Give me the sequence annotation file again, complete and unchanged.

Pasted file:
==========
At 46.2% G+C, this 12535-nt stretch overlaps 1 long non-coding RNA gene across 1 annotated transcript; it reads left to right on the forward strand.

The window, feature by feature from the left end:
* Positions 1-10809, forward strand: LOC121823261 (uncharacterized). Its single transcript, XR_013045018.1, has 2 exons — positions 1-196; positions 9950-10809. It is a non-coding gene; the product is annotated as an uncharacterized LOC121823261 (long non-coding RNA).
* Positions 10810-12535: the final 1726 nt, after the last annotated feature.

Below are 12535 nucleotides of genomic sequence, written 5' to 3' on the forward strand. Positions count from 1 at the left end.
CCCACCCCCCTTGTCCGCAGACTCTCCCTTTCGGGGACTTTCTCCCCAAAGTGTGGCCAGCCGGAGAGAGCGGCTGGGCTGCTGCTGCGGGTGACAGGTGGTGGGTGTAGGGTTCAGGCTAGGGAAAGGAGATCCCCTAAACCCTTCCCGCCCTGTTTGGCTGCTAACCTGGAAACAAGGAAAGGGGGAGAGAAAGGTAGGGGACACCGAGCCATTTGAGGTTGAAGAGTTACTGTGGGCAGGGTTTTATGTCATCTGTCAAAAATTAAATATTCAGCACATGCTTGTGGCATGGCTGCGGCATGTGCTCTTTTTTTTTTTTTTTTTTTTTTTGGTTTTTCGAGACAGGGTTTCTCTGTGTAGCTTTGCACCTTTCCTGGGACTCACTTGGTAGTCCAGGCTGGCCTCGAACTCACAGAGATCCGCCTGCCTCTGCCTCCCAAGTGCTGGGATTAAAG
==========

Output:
At 46.2% G+C, this 12535-nt stretch overlaps 1 long non-coding RNA gene across 1 annotated transcript; it reads left to right on the forward strand.

The window, feature by feature from the left end:
* Positions 1-10809, forward strand: LOC121823261 (uncharacterized). Its single transcript, XR_013045018.1, has 2 exons — positions 1-196; positions 9950-10809. It is a non-coding gene; the product is annotated as an uncharacterized LOC121823261 (long non-coding RNA).
* Positions 10810-12535: the final 1726 nt, after the last annotated feature.

Below are 12535 nucleotides of genomic sequence, written 5' to 3' on the forward strand. Positions count from 1 at the left end.
CCCACCCCCCTTGTCCGCAGACTCTCCCTTTCGGGGACTTTCTCCCCAAAGTGTGGCCAGCCGGAGAGAGCGGCTGGGCTGCTGCTGCGGGTGACAGGTGGTGGGTGTAGGGTTCAGGCTAGGGAAAGGAGATCCCCTAAACCCTTCCCGCCCTGTTTGGCTGCTAACCTGGAAACAAGGAAAGGGGGAGAGAAAGGTAGGGGACACCGAGCCATTTGAGGTTGAAGAGTTACTGTGGGCAGGGTTTTATGTCATCTGTCAAAAATTAAATATTCAGCACATGCTTGTGGCATGGCTGCGGCATGTGCTCTTTTTTTTTTTTTTTTTTTTTTTGGTTTTTCGAGACAGGGTTTCTCTGTGTAGCTTTGCACCTTTCCTGGGACTCACTTGGTAGTCCAGGCTGGCCTCGAACTCACAGAGATCCGCCTGCCTCTGCCTCCCAAGTGCTGGGATTAAAG